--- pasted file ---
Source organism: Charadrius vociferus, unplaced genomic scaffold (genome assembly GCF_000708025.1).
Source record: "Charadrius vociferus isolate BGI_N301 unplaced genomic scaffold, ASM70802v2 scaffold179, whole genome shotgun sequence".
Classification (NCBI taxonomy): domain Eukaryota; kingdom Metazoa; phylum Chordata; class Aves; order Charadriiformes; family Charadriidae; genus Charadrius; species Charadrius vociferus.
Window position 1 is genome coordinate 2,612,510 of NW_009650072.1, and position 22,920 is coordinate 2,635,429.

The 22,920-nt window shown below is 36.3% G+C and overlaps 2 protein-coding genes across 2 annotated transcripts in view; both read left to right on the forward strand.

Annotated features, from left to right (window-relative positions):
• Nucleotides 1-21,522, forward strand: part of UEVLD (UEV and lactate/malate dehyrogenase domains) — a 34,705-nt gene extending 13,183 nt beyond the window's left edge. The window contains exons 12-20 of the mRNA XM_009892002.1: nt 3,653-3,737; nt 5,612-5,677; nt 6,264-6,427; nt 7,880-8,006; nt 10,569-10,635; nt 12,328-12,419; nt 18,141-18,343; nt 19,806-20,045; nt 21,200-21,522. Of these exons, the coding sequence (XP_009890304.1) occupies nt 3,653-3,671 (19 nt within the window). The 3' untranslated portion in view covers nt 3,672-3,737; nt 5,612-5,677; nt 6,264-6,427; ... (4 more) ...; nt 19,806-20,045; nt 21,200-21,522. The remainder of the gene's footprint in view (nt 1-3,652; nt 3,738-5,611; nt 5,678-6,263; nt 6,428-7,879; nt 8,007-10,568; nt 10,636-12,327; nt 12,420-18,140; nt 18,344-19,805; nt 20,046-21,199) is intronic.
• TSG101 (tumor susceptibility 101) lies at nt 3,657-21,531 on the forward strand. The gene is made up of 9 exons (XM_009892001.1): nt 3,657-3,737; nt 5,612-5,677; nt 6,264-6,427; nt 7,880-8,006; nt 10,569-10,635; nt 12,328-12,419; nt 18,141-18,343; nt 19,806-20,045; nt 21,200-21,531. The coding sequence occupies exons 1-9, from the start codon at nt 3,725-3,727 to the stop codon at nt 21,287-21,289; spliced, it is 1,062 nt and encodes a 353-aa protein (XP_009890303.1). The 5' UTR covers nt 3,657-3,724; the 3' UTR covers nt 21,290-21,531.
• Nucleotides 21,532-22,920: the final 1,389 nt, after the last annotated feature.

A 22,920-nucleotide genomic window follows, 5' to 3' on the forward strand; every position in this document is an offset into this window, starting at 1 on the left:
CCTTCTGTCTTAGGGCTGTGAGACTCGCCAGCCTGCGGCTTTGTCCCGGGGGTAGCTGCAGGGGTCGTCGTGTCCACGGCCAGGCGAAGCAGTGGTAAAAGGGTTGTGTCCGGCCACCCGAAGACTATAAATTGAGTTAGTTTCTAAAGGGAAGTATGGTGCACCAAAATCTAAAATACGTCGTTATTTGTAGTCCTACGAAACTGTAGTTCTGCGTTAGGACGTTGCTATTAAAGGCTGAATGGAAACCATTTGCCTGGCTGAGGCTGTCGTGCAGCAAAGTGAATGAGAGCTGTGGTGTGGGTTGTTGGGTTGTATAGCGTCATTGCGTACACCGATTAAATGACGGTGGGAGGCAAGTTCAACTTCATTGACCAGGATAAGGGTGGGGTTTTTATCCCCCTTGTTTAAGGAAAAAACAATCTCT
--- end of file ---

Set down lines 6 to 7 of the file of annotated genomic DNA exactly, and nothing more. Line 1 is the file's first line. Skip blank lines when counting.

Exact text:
Annotated features, from left to right (window-relative positions):
• Nucleotides 1-21,522, forward strand: part of UEVLD (UEV and lactate/malate dehyrogenase domains) — a 34,705-nt gene extending 13,183 nt beyond the window's left edge. The window contains exons 12-20 of the mRNA XM_009892002.1: nt 3,653-3,737; nt 5,612-5,677; nt 6,264-6,427; nt 7,880-8,006; nt 10,569-10,635; nt 12,328-12,419; nt 18,141-18,343; nt 19,806-20,045; nt 21,200-21,522. Of these exons, the coding sequence (XP_009890304.1) occupies nt 3,653-3,671 (19 nt within the window). The 3' untranslated portion in view covers nt 3,672-3,737; nt 5,612-5,677; nt 6,264-6,427; ... (4 more) ...; nt 19,806-20,045; nt 21,200-21,522. The remainder of the gene's footprint in view (nt 1-3,652; nt 3,738-5,611; nt 5,678-6,263; nt 6,428-7,879; nt 8,007-10,568; nt 10,636-12,327; nt 12,420-18,140; nt 18,344-19,805; nt 20,046-21,199) is intronic.